Ornamental Grasses for Shade Fresno CA

I love ornamental grasses, but all the ones I see at the garden center are labeled for sun. Will any survive in my shady landscape? Read the following article and find what kind of advices gardening experts provide in Fresno.

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(559) 585-4705
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(559) 297-0599
7749 E Shaw Ave
Clovis, CA
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Dakota Garden Apts
(559) 226-2239
3330 E Dakota Ave
Fresno, CA
Fillmore Christian Garden
(559) 252-6825
4826 E Fillmore Ave
Fresno, CA
Johnnys Garden Nursery
(559) 251-5383
6931 E Belmont
Fresno, CA
John and Bobs
(559) 291-4419
3661 N. highland Ave
Clovis, CA

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Gazebo Gardens Inc
(559) 222-7673
3204 N Van Ness Blvd
Fresno, CA
China Garden
(559) 222-8584
4313 N Blackstone Ave
Fresno, CA
H & E Nursery
(559) 435-6373
160 W Nees Ave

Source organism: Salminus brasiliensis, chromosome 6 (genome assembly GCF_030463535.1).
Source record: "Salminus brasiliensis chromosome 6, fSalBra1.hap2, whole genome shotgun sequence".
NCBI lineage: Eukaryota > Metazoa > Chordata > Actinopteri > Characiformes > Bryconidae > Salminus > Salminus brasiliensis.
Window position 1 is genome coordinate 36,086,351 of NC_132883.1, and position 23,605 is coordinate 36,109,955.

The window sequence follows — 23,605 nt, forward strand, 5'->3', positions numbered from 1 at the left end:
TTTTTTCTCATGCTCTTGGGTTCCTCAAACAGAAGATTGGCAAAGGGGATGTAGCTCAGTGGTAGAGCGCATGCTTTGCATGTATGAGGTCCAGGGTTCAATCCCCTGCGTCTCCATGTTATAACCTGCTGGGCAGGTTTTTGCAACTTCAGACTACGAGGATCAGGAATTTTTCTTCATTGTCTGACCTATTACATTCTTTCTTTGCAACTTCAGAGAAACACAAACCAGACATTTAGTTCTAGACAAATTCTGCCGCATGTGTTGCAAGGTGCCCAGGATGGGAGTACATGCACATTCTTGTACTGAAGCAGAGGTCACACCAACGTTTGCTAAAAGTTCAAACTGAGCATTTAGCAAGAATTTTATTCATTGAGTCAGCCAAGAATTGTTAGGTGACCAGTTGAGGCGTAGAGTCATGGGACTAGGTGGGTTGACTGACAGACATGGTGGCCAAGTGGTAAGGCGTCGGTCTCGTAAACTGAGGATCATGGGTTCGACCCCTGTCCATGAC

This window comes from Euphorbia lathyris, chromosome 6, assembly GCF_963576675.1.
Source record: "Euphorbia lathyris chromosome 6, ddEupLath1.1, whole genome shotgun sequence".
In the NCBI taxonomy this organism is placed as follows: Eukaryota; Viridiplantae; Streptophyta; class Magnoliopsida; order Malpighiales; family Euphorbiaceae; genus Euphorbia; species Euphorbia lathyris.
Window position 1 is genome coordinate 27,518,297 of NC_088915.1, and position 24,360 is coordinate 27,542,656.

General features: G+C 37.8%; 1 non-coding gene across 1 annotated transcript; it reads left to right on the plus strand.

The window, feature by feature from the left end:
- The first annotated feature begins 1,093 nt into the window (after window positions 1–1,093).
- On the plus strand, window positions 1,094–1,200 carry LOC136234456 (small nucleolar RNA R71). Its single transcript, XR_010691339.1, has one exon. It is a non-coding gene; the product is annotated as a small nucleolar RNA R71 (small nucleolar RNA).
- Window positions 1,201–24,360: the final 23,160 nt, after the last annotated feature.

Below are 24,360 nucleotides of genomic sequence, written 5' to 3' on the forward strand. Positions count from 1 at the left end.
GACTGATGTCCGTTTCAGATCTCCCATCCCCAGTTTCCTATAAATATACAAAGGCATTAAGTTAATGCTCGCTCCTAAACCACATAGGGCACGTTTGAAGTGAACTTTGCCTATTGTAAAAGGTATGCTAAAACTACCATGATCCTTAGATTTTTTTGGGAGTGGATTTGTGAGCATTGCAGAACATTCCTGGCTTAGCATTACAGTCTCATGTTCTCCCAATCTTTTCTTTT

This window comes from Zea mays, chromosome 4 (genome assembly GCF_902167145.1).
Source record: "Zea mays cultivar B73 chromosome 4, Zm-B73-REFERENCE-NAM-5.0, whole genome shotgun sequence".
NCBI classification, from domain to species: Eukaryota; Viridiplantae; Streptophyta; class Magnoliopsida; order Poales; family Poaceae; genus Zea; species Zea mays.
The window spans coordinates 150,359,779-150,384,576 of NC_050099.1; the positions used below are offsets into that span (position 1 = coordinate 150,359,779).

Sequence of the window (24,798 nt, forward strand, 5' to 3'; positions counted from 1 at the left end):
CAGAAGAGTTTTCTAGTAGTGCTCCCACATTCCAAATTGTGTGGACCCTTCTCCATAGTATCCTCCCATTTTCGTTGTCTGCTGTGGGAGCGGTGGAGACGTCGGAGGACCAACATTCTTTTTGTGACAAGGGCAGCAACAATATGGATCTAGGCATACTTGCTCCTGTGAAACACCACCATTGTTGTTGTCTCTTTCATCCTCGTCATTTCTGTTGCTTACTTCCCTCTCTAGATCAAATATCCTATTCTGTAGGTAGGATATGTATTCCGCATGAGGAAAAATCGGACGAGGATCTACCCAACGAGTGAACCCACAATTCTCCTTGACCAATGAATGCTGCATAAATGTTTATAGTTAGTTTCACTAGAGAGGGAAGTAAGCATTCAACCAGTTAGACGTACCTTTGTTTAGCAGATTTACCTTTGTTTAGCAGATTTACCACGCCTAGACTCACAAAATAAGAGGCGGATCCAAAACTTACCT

Fresno, CA
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5576 E Belmont Ave
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Ornamental Grasses for Shade

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I love ornamental grasses, but all the ones I see at the garden center are labeled for sun. Will any survive in my shady landscape?

Answer: There are not many shade-tolerant ornamental grasses available. One to look for is Japanese forest grass, Hakonechloa macra. Usually you will find the golden form, ‘Aureola’, which makes a flowing mound. Though this grass is also listed as one for sunny areas, it resents full sun in the South and adjusts well to shade there.

You may also try river oats, Chasmanthium latifolium, sometimes called inland sea oats. This knee-high native grass occurs naturally in shade, often along streams. While a lovely, graceful plant, its effect is rather wispy—it does not make large clumps. It also reseeds vigorously, sometimes becoming a weed.

You may wish to investigate sedges (Carex), which are not true grasses but look very similar to them. Many of them tolerate or even require shade. They are generally smaller in stature, but many of them do make distinctively shaped mounds similar to some of the ornamental grasses.

Sweet flags (Acorus) are also grasslike in habit. The soft gold A. gramineus ‘Ogon’ is most commonly found. It likes shade, wet or dry. Both sweet flags and sedges make fine container plants. They can e used as companions for pansies in cool seasons and paired later with summer annuals.

Images courtesy of Missouri Botanical Garden PlantFinder

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From Horticulture Magazine